I am not a Luddite.

Past Perfect

I am not now, nor have I ever been a Luddite. There’s nothing wrong with old and simple. Take me for instance, or my 75 Yamaha RD350B. But fresh technology is a beautiful thing when it works. There’s a 46-inch flat-screen television bolted to my living room wall, where a Roomba robot is presently vacuuming the carpet. By the time you read this, a 3.6GHz Intel Core i3-equipped Mac will have superceded the 1.8GHz pooch on my desk. Still, sometimes it feels like I missed my exit on this metaphorical freeway of accelerating technology. I’m all for acceleration, technological and otherwise, as long as it’s vaguely rational, fiscally responsible and potentially justifiable. Otherwise, somebody is liable to pull the plug. Looking out on the expanse of test bikes currently at my disposal, at least six could cover the 79.4 miles between Motorcyclist’s garage and mine in less than half my 90-minute average. There are at least six more in the nearest dealership that could do the same if I were willing to take on an extra $15,000 in red ink. It could happen today, but it won’t. That sort of thing can and eventually will make a guy unpopular, and eventually irrelevant with people in a position to pull said plug, like American Express, the California Highway Patrol and/or Department of Motor Vehicles, my boss, my wife and our friendly neighborhood insurance agent. I like that sort of social relevance enough to make the concessions necessary to keep it, like keeping my average velocity within sight of enforceable limits, saving enough to pay cash for that next new motorcycle and putting altruism ahead of egotism when and where I can. But if I hold the latest residents of most dealerships to that same standard, or look at them the way more objective members of polite society might, that sort of relevance is hard to find.

If the whole discussion sounds irrelevant to you, I respectfully submit that the future of motorcycling won't be settled entirely from the inside out. Perception is reality, and from the outside, motorcycles are starting to look like more like a problem than any sort of valid solution; big, fast noisy toys that serve no other constructive purpose aside from simply being cool. I love big fast, noisy toys, but like a lot of other people in the world, I'd love a solid, simple, efficient way to get around as well. Especially if it made motorcycling look more like a ray of light in this gathering gloom.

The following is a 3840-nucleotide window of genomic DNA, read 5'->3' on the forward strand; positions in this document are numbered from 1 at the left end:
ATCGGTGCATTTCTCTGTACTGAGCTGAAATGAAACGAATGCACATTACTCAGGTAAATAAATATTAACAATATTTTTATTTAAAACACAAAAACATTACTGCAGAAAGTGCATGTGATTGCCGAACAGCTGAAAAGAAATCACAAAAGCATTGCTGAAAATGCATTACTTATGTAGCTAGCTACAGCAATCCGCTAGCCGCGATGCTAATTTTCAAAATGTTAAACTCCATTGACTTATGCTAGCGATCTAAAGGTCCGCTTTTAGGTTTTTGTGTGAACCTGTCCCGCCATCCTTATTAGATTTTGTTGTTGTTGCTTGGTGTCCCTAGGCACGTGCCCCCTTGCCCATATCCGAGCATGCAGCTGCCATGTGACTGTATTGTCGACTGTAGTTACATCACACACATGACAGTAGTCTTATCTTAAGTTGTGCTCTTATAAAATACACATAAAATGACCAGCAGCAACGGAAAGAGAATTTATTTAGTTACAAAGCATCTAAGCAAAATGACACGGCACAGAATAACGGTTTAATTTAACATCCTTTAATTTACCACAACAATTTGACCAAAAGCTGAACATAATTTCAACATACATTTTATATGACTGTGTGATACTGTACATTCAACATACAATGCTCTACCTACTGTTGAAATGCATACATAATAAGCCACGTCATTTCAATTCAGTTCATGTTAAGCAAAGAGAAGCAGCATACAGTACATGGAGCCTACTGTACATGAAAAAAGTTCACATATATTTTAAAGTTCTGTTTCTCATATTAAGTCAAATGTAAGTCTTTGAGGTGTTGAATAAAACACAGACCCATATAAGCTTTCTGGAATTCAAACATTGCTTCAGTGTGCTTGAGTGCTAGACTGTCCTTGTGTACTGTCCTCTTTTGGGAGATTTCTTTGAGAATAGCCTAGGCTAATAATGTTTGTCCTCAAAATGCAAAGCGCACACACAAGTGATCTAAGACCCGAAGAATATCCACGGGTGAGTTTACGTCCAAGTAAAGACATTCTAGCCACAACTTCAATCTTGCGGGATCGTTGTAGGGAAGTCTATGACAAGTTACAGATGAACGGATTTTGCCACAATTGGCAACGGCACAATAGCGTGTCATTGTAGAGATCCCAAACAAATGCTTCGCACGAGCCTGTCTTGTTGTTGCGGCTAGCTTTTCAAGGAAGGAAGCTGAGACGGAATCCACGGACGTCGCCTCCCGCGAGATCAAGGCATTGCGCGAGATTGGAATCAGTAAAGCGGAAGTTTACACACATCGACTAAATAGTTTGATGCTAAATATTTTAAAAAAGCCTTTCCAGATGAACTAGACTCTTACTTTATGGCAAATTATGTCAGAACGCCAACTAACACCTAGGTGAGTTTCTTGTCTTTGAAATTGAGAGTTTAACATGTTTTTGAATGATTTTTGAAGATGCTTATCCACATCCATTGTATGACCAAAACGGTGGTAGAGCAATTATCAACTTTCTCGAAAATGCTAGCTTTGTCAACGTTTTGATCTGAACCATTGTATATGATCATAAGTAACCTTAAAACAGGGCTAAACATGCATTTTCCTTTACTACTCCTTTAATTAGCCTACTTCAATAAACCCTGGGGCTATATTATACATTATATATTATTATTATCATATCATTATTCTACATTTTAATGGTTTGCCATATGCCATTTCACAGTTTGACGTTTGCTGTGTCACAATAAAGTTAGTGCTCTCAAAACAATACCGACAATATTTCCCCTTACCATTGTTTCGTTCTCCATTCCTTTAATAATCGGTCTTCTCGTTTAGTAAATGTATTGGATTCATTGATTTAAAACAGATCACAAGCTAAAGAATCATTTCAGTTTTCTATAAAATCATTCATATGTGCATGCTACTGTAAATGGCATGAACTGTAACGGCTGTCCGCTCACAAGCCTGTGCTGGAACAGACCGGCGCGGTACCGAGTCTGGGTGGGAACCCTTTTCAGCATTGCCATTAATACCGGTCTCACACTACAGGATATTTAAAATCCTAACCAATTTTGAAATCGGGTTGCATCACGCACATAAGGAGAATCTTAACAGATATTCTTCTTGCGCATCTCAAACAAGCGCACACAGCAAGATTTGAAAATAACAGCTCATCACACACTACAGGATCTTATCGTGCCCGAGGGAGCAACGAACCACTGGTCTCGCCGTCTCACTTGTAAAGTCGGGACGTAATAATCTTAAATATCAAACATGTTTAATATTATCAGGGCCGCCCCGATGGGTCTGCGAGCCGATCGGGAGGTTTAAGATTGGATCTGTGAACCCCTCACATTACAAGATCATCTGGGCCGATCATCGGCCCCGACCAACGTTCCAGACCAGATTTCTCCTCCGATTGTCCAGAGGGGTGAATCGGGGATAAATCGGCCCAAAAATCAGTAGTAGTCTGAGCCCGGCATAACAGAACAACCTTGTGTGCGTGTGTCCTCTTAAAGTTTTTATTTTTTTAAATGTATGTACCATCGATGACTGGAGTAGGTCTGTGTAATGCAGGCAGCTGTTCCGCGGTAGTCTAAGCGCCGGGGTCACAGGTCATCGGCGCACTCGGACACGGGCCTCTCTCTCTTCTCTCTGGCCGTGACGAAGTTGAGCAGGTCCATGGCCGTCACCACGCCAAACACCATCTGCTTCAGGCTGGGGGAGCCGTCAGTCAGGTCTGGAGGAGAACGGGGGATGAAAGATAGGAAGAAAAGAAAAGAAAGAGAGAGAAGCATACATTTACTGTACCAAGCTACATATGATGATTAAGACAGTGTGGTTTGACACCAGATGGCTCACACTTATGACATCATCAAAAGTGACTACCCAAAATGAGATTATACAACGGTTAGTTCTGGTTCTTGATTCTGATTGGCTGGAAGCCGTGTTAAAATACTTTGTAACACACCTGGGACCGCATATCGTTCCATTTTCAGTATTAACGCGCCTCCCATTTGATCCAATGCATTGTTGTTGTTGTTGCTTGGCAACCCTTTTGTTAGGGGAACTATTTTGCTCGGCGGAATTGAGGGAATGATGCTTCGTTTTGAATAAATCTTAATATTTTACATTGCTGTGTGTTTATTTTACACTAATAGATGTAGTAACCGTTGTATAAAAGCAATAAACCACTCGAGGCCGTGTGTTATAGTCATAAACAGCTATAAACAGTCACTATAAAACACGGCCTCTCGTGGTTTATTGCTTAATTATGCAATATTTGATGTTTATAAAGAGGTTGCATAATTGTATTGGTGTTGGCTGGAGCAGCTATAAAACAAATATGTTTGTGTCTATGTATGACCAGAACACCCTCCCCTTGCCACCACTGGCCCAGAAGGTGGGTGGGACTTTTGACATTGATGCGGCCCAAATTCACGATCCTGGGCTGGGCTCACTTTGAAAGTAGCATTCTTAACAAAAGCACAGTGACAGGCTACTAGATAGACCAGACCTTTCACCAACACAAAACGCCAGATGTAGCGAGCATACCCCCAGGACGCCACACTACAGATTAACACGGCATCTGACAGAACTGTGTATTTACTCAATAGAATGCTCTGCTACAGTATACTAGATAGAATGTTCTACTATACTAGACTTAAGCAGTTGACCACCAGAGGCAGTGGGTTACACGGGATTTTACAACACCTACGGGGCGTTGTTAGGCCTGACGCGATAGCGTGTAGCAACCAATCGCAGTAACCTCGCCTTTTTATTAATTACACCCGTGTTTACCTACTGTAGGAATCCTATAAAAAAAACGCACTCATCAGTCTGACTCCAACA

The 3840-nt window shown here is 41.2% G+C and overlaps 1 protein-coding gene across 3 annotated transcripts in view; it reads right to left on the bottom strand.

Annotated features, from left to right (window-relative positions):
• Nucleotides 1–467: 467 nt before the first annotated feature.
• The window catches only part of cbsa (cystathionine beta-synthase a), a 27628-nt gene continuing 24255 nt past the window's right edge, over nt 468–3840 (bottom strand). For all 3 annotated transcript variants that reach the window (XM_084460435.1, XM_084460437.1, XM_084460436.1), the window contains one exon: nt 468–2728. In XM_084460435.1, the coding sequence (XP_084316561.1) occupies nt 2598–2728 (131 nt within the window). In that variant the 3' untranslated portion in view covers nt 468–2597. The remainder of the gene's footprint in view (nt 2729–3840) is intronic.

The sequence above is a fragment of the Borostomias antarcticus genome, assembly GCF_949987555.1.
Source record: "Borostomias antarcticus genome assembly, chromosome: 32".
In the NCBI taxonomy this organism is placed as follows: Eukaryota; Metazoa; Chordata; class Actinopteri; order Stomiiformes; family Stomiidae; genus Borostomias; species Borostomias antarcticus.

I can hear the product planners now. "American's don't want practical motorcycles, and we can't sell what people don't want." Our own census figures say more of us get to work on ferryboats than motorcycles. Maybe so, but you don't have to be Alvin Toffler to know things are changing. Maybe it's time for a sort paradigm shift. A fundamental change in the way we look at the world. When things start looking fuzzy, you get glasses. When the old prescription can't clear things up anymore, you need to get a new one. And maybe motorcycling needs a new prescription, but not until we come up with a new one that actually works.

Motorcycles will always be toys in some sense of the word, and riding one will always involve more sweaty want than pragmatic need. No worries. Keep the big and the fast. Just slip a few more solid, sensible alternatives into the mix to balance things out. Chevrolet builds a $106,880, 638-horsepower 205-mph ZR1 Corvette. But there’s also a 40-mpg Cruze in the 2011 line-up, along with the mostly electric Volt that allegedly hums along all day on less than I pay for a Venti Americano at Starbucks. American’s are more receptive to solid, sensible, inexpensive motorcycles than ever. Suzuki’s smart little TU250s aren’t gathering any showroom dust, and neither are Kawasaki 250 Ninjas.

Paradigms normally don't shift over night or by themselves. Global motorcycle manufacturers don't turn on the proverbial dime. That sort of change can take a decade or two, but it has to start somewhere. And the trickle-down of technologies like ABS, traction-control, anti-theft systems, electronically adjustable suspension and switchable injection/ignition maps from high-end models will make affordable ones more attractive as well. The motorcycle has always been cool, and hopefully always will be. Keeping the idea alive means keeping it viable, affordable and cool before some sweaty fascist fingers have a yank on that plug.